Analyzing the best defenders at playing out from the back

Statistical analysis of Premier League defenders who are best at playing out from the back by utilizing K-Means clustering analysis on possession and passing statistics. Furthermore, computing scores by creating a ranking-based scoring metric for passing and possession play. Football is constantly going through a transformation in tactical approaches and ever since the arrival of Pep Guardiola the culture of attacking football has transitioned to tiki-taka, rondo, and attractive approach of possession play. The major drivers in this new era are passing from advanced areas or progressing the ball into wider areas in the pitch. The most important part of this possession play aka playing out from the back is the involvement of defenders in the attacking plays. The center backs and goalkeepers are now considered the first attackers of the ball and playmakers at the same time. The figure provided by Opta sports portrays a clear picture of the passing domination of the big-6 compared to the EPL average. In 2012/13 the average number of passes attempted by center backs was 30 per 90 minutes. Fast forward to 2018/19 where average passes per 90 minutes have increased 50% to 60 passes per 90 minutes. The trend not only applies to the big-6 but the rest of the EPL has also followed the Guardiola philosophy of "Possession is the best form of defense". Dashboard The given dashboard is a scouting tool that compared defenders from the premier league based on 6 statistics. Live Passes (live ball touches), total touches, 1/3 possession (carries that enter the final third of the pitch), progressive distance, and the possession score. Possession score is calculated by: possession Score = live touches + successful dribbles + carries+ 1/3 possession + carries into the 18 yard box - no. of dispossessed - Mis (failed to control the ball) + number of targetted passes. Click here to interact with the dashboard on full screen. Key Takeaways: As predicted Man City defenders are leading in all given statistics, the likes of Kyle Walker, Jaoa Cancelo, and John Stones are leading in total touches, progressive passes, and possession score. Ruben Dias (509.7), John Stones (506), and Thiago Silva ( 493) are the top 3 leaders in the possession scores. Consistent with my assumptions that Man City defenders are a class apart in terms of possession. Surprisingly John Stones leads the league in Progressive distance, beating every fullback and his Man City colleagues. Cluster Analysis While the dashboard is a greater tool for comparing stats, we will dig further to understand the skills needed to excel at playing out at the back. Therefore, to account for the best passers of the ball, I use a scoring model based on 8 variables to rank defenders. The ranks are based on the given model: Passing scores: Passes completed (Long, medium, and short) + total distance of the passes + progressive distance of the passes + KP (passes that directly lead to a goal + 1/3 (passes that enter the final third). The interactive figure below illustrates three different clusters based on the passing scores on the y axis and possession scores on the x-axis. The following analysis uses a machine learning model known as K-Means clustering to group similar players together based on their respective scores. The three clusters are ranked from red being the best, blue, and yellow being the mid-tier, and lower tier of the clusters respectively. Click here to view the chart in full screen. Key Takeaways: The surprise Inclusion of Luke Ayling at the top of the red cluster points to his work rate to excel in Marco Beisla's impressive Leeds team. Making 34 appearances this season covering an average of 18 yards per game. As expected the yellow cluster consists of mostly mid-table and lower position teams, as these teams are more focused on long balls rather than possession play, eg: New Castle, Burnley, and Crystal Palace. Three Arsenal players David Luiz, Gabriel, and Rob Holding make it to the red cluster providing a good example of how Mikel Arteta's side relies heavily on possession play and not achieving optimal results. Playing out from the back has provided mixed results in the EPL. While clubs like Man City are a great example of how possession play and high-intensity pressing provide a better quality of football. Clubs like Arsenal and Liverpool point out the flaws in playing out from the back and high press done wrong can be quite disastrous. Many clubs if not most expect certain clubs to make mistakes while playing through the back lines and choose to stay back and let them make mistakes. The table below shows how Liverpool has given away a staggering 11 goals this season due to errors. While playing out from the back worked for Liverpool in the first season, this season has proved to be disastrous without the likes of Van Dijk and Matip for a majority of the season. While the system under Klopp remains the same the quality of football has dropped due to relying on players on Phillips and Kabalk to replicate VVD. Hence this season is a great example of the pros and cons of playing out from the back and maybe the quality of players is just as important as the system, formation, and tactics. References data: fbref.com https://www.statsperform.com/resource/passing-out-at-the-back/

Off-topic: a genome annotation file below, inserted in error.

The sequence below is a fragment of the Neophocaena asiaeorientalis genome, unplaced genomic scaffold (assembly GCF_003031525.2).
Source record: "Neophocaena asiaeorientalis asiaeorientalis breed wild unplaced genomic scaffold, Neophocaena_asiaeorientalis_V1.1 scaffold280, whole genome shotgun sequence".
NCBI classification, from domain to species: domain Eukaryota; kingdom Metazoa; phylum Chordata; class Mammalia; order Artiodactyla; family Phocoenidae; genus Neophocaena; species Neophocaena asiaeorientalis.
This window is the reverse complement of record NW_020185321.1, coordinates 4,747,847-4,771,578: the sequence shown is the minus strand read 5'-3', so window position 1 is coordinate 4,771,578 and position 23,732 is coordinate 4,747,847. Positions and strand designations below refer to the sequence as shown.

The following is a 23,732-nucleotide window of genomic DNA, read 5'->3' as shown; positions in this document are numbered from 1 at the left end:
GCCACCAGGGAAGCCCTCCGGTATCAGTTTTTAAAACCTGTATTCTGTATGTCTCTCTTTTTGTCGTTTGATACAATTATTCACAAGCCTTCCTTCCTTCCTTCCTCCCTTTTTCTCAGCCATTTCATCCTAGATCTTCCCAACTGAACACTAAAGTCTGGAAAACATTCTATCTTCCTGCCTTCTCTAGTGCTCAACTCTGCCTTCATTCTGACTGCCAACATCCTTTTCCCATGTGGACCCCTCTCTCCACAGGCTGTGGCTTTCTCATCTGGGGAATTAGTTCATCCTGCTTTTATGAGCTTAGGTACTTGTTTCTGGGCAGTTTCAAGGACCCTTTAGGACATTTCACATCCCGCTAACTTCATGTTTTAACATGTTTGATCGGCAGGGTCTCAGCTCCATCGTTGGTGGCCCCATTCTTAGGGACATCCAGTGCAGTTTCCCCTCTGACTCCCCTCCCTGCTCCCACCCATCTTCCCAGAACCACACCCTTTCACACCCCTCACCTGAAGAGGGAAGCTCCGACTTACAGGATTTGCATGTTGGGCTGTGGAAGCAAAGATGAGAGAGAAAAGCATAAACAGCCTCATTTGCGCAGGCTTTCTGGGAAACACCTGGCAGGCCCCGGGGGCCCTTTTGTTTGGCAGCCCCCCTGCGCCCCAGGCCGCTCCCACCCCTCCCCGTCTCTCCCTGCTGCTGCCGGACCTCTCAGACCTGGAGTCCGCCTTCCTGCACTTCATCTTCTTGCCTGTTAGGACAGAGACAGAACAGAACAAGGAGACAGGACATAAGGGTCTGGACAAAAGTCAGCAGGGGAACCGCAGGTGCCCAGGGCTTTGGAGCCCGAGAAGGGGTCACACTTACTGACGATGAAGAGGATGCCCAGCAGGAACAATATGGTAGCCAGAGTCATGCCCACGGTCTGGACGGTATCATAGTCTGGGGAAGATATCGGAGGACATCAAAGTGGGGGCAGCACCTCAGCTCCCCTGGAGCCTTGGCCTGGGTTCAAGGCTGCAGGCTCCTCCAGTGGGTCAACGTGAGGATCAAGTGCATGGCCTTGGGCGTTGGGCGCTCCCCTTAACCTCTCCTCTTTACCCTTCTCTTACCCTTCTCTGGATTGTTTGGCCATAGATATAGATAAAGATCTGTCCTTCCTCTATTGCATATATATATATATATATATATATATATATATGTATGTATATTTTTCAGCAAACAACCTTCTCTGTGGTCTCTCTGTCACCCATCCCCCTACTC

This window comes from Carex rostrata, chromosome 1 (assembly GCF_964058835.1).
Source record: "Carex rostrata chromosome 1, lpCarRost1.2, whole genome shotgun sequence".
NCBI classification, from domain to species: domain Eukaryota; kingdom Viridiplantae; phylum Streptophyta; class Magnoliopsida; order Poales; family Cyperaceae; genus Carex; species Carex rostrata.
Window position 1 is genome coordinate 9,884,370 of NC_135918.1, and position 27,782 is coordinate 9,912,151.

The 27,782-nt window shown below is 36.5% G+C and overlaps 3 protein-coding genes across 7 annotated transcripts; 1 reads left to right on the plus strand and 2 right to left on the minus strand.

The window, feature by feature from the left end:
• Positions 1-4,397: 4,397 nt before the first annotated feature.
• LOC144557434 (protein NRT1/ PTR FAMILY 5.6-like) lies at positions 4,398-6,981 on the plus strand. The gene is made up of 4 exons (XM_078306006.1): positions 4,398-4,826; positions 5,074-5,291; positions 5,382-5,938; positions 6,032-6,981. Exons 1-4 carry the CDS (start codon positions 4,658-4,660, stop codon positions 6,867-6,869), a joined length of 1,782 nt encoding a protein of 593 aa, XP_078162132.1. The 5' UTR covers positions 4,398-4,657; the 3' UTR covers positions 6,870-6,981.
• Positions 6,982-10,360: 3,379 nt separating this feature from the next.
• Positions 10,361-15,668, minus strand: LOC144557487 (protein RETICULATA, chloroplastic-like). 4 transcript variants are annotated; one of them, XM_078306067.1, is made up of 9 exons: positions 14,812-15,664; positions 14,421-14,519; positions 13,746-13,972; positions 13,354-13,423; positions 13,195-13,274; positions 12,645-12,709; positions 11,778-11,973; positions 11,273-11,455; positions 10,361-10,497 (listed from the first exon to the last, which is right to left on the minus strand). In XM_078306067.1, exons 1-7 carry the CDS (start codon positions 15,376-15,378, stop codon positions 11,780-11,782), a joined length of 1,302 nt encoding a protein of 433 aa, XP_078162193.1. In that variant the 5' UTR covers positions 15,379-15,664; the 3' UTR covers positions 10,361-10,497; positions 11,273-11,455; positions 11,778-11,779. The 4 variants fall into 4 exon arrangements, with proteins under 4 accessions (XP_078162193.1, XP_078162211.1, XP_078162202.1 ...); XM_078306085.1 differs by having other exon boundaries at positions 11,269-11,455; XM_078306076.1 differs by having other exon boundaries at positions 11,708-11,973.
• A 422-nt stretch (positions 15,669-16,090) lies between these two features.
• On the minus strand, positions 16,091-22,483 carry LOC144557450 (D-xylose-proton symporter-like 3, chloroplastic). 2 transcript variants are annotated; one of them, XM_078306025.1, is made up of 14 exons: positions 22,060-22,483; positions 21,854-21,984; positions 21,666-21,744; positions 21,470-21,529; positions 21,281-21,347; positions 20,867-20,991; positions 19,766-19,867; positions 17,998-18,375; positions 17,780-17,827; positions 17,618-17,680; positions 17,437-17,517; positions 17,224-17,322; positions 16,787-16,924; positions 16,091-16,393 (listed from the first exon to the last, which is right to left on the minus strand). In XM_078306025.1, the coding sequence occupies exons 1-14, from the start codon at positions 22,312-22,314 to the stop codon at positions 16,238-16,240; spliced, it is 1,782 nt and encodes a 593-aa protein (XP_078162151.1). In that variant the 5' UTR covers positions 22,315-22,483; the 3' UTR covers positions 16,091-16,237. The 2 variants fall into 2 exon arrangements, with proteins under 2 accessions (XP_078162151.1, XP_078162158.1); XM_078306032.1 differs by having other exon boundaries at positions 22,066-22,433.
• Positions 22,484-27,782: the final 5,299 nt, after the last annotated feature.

Analyzing the best defenders at playing out from the back